In February 1999, unarmed Guinean immigrant Amadou Diallo was shot at 41 times by New York City policemen, with 19 of the bullets hitting him. They had mistaken him for someone else and, in poor lighting, thought he had taken a gun out of his jacket (it was actually a wallet).
More than a year after the incident, Bruce Springsteen debuted a song inspired by the incident, “American Skin (41 Shots),” at the Philips Arena in Atlanta. It was his last concert before a 10-gig stand at Madison Square Garden in New York.
All of a sudden, Springsteen became a staple of the tabloid press. The Patrolmen’s Benevolent Association of the City of New York called for a boycott of the Garden shows, and when Springsteen performed the song there — and he did, at all 10 shows — he got a mixture of cheers and boos. Later in the year, he received an award from the NAACP.
That said, “American Skin (41 Shots)” is a sad song, not an angry song. It may be a protest song, but its style is reportorial, not rabble-rousing.
Yes, Springsteen keeps repeating “41 shots,” but that’s a fact, not a slogan. A policeman is seen as a figure worthy of sympathy, too (“You’re kneeling over his body in the vestibule, praying for his life”).
The most heartbreaking verse shifts to another scene entirely: A mother sends her African-American son off to school, cautioning, “If an officer stops you, promise me you’ll always be polite … never ever run away … keep your hands in sight.”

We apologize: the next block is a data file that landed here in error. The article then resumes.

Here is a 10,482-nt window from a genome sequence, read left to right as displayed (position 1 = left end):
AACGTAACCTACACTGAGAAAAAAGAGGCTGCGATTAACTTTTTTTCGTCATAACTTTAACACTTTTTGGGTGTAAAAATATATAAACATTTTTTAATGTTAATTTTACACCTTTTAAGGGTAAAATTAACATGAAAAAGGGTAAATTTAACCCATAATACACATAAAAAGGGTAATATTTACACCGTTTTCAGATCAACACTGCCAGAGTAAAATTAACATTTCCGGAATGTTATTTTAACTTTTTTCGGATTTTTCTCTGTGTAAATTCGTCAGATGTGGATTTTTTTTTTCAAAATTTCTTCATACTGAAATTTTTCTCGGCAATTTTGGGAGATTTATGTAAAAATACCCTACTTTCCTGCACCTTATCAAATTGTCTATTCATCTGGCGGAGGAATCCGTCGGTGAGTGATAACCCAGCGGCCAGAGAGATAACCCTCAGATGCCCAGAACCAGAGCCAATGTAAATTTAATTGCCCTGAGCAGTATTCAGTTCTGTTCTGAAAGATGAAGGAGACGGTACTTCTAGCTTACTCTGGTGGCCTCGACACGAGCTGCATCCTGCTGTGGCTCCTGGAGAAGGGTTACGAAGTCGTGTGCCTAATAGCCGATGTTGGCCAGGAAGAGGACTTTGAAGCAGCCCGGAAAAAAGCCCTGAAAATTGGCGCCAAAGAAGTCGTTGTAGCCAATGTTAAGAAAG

She’s thinking something that she doesn’t say. But Springsteen says it himself, in the chorus: “You can get killed just for living in your American skin.”
Sadly, additional reasons to sing this song have arisen over the years. In 2013, for instance, Springsteen dedicated a performance of it to the late Florida youth Trayvon Martin after George Zimmerman, who had killed him, was acquitted of murder and manslaughter charges.
Background facts: Springsteen released “American Skin (41 Shots)” on his 2001 concert film/DVD and CD, “Live in New York City,” which was filmed and recorded at his summer of 2000 concerts with the E Street Band at Madison Square Garden. He also released a new version of the song (combining music from the Garden with a studio vocal) as a promotional single to radio in 2001, and a new studio version, featuring a spectacular guitar solo by Tom Morello (listen below), on his 2014 album High Hopes.
According to Brucebase, he performed the song 80 times between 2000 and 2017.
On each of the 70 days leading up to Bruce Springsteen’s 70th birthday (on Sept. 23, 2019), NJArts.net will do a post on one of The Boss’ best songs of the last 30 years. We’re starting with No. 70 and working our way up. For more on the project, click here.
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